Emotions can enrich one’s experience of a work of art in many ways. At least three levels of analysis have been established and written about: (a) individual subjective perception – based on the ability of one’s emotions to motivate yourself internally; (b) social – our ability to assess and share in other people’s emotions towards objects; and (c) automatically assigning value to particular objects and events. It is generally believed that works of art can address each of these three mechanisms, enabling art to move us; to convey an artist’s feelings and message; and to make us experience art as valuable.*
* Li, N., Liu, B., Han, Z., Liu, Y. S., & Fu, J. (2019, June). Emotion reinforced visual storytelling, in Proceedings of the 2019 International Conference on Multimedia Retrieval (pp. 297-305)
As for the importance of, in particular, the first two of these levels of analysis – for decades there has been an ongoing debate about how, in particular, abstract art might express emotion. Some artists and art scholars argue that such art has, primarily, an objective, quasi-universal quality that enables such works to evoke homogeneous emotional expression, whereas others argue that the emotional response to abstract art is largely subjective.
If a unique, unshared, subjective experience per individual were used to determine the categorisation of Nieuwenhuize’s photographs, one would expect that each photograph in this experiment would, on average, be labelled rational as often as it is labelled irrational. If, on the other hand, some universal criteria determine the subjects’ choices, one would expect that some of the photographs would be judged emotional by all subjects, whilst others, rational.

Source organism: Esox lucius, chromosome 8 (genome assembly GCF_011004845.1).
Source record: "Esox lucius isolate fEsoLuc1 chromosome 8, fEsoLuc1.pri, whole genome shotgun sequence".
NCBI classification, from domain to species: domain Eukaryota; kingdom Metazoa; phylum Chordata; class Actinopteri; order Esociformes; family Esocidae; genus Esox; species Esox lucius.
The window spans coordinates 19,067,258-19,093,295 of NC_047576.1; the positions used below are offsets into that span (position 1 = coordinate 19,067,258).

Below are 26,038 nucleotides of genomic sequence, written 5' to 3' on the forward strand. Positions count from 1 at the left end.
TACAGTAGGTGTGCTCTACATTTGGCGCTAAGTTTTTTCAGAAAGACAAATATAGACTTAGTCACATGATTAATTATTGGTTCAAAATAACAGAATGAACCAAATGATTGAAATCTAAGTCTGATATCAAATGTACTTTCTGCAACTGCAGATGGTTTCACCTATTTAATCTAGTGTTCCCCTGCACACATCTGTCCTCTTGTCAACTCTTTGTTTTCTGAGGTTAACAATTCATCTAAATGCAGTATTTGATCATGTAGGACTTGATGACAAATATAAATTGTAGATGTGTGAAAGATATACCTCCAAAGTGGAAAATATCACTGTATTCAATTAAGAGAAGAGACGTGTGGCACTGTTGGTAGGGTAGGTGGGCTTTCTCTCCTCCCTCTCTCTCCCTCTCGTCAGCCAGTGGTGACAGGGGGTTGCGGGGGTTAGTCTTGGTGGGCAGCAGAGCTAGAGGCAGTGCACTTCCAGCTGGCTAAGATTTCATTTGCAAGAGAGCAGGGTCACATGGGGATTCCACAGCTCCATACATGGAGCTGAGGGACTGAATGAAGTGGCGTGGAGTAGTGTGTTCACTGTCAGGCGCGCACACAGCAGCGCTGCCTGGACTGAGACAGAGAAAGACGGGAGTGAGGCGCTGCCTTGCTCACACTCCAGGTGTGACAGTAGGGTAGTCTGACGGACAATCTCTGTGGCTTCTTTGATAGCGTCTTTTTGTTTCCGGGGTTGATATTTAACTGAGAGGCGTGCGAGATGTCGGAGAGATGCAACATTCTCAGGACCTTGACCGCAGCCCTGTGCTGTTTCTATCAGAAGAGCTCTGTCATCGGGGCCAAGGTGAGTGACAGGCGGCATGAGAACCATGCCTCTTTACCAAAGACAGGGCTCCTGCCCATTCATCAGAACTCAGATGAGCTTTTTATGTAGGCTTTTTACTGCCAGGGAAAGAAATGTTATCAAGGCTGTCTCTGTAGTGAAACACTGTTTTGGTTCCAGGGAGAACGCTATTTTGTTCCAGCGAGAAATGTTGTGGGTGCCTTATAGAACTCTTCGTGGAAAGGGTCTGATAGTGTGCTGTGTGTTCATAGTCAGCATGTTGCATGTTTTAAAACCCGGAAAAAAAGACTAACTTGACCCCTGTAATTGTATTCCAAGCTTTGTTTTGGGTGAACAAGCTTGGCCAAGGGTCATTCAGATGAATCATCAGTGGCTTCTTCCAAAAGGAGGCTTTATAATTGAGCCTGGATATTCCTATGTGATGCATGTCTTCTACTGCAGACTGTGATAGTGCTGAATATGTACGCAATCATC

Although the subjects in our small sample all believed they had made personal, subjective and hard-to-explain choices, our statistical analysis of the resulting data showed the opposite to be the case: for the majority of the photographs, most subjects were entirely in agreement with one another.
One photograph was, according to almost everyone, emotional, whereas another, was rational. Nevertheless, there were also a few photographs that the participants disagreed on, and there was not one single photograph on which the subjects were a hundred percent in agreement, so arbitrariness and subjective experience certainly played a role. But for both the participants and ourselves, it was particularly surprising to see just how much the test subjects agreed with one another.
So, in this artist’s book, in collaboration with designer Welmer Keesmaat, we have brought together the forty photographs judged most rational and the forty judged most emotional – the outcome of the investigation was the deciding factor in this selection.
The opening photograph of the book – in the emotional section – is the one deemed to be most emotional, after which the photographs were judged as less and less emotional. The second part – rational – begins with the most rational photo, after which that also diminishes. Designer Keesmaat has inserted a blank page here and there to introduce some calm. At the back of the book, you can discover exactly to what extent each photograph has been categorised as emotional or rational.
We leave it to you to make your personal interpretation of the reasons why the test subjects jointly arrived at their particular classifications.
Robin van Emden, june 2021